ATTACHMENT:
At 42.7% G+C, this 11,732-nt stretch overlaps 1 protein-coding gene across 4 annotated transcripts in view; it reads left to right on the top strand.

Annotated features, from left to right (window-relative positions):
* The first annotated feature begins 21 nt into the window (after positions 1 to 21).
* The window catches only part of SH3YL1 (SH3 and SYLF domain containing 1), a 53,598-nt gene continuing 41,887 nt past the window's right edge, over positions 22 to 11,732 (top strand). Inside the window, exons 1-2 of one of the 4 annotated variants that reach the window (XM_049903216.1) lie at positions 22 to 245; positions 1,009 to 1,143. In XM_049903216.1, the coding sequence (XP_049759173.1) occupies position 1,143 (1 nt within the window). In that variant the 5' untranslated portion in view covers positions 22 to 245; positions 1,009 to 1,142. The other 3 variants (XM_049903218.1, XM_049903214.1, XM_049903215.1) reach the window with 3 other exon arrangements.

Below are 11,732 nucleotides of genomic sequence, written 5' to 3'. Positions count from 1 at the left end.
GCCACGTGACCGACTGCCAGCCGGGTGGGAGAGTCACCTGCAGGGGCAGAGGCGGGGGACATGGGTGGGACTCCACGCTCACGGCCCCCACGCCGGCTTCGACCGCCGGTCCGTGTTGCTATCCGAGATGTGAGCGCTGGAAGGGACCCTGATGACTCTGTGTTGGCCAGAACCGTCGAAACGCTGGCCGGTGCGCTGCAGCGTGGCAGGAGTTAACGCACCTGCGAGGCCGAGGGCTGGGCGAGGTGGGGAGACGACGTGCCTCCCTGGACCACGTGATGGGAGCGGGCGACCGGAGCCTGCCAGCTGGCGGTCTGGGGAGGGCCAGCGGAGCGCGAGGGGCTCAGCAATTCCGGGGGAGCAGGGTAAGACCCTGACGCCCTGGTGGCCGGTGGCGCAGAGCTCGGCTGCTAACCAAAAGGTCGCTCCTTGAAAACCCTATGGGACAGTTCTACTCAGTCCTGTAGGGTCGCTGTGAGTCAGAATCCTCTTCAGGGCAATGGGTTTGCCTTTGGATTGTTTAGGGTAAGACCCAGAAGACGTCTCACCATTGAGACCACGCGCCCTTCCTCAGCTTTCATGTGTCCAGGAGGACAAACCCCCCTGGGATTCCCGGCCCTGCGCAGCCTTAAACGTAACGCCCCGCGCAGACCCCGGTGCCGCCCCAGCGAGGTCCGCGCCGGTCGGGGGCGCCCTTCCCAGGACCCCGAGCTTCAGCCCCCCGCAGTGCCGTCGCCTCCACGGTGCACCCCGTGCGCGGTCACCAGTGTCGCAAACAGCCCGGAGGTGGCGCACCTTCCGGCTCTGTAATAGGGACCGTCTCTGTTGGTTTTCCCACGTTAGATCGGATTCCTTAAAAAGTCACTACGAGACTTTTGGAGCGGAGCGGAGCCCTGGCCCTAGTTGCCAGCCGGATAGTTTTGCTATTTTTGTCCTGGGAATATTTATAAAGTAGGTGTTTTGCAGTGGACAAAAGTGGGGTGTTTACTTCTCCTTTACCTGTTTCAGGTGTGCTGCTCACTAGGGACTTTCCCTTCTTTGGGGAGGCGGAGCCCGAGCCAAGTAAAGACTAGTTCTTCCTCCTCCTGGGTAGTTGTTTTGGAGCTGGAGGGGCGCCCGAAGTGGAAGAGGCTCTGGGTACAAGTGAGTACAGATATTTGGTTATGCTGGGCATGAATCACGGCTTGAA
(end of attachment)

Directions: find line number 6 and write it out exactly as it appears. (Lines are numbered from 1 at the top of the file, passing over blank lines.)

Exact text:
GCCACGTGACCGACTGCCAGCCGGGTGGGAGAGTCACCTGCAGGGGCAGAGGCGGGGGACATGGGTGGGACTCCACGCTCACGGCCCCCACGCCGGCTTCGACCGCCGGTCCGTGTTGCTATCCGAGATGTGAGCGCTGGAAGGGACCCTGATGACTCTGTGTTGGCCAGAACCGTCGAAACGCTGGCCGGTGCGCTGCAGCGTGGCAGGAGTTAACGCACCTGCGAGGCCGAGGGCTGGGCGAGGTGGGGAGACGACGTGCCTCCCTGGACCACGTGATGGGAGCGGGCGACCGGAGCCTGCCAGCTGGCGGTCTGGGGAGGGCCAGCGGAGCGCGAGGGGCTCAGCAATTCCGGGGGAGCAGGGTAAGACCCTGACGCCCTGGTGGCCGGTGGCGCAGAGCTCGGCTGCTAACCAAAAGGTCGCTCCTTGAAAACCCTATGGGACAGTTCTACTCAGTCCTGTAGGGTCGCTGTGAGTCAGAATCCTCTTCAGGGCAATGGGTTTGCCTTTGGATTGTTTAGGGTAAGACCCAGAAGACGTCTCACCATTGAGACCACGCGCCCTTCCTCAGCTTTCATGTGTCCAGGAGGACAAACCCCCCTGGGATTCCCGGCCCTGCGCAGCCTTAAACGTAACGCCCCGCGCAGACCCCGGTGCCGCCCCAGCGAGGTCCGCGCCGGTCGGGGGCGCCCTTCCCAGGACCCCGAGCTTCAGCCCCCCGCAGTGCCGTCGCCTCCACGGTGCACCCCGTGCGCGGTCACCAGTGTCGCAAACAGCCCGGAGGTGGCGCACCTTCCGGCTCTGTAATAGGGACCGTCTCTGTTGGTTTTCCCACGTTAGATCGGATTCCTTAAAAAGTCACTACGAGACTTTTGGAGCGGAGCGGAGCCCTGGCCCTAGTTGCCAGCCGGATAGTTTTGCTATTTTTGTCCTGGGAATATTTATAAAGTAGGTGTTTTGCAGTGGACAAAAGTGGGGTGTTTACTTCTCCTTTACCTGTTTCAGGTGTGCTGCTCACTAGGGACTTTCCCTTCTTTGGGGAGGCGGAGCCCGAGCCAAGTAAAGACTAGTTCTTCCTCCTCCTGGGTAGTTGTTTTGGAGCTGGAGGGGCGCCCGAAGTGGAAGAGGCTCTGGGTACAAGTGAGTACAGATATTTGGTTATGCTGGGCATGAATCACGGCTTGAA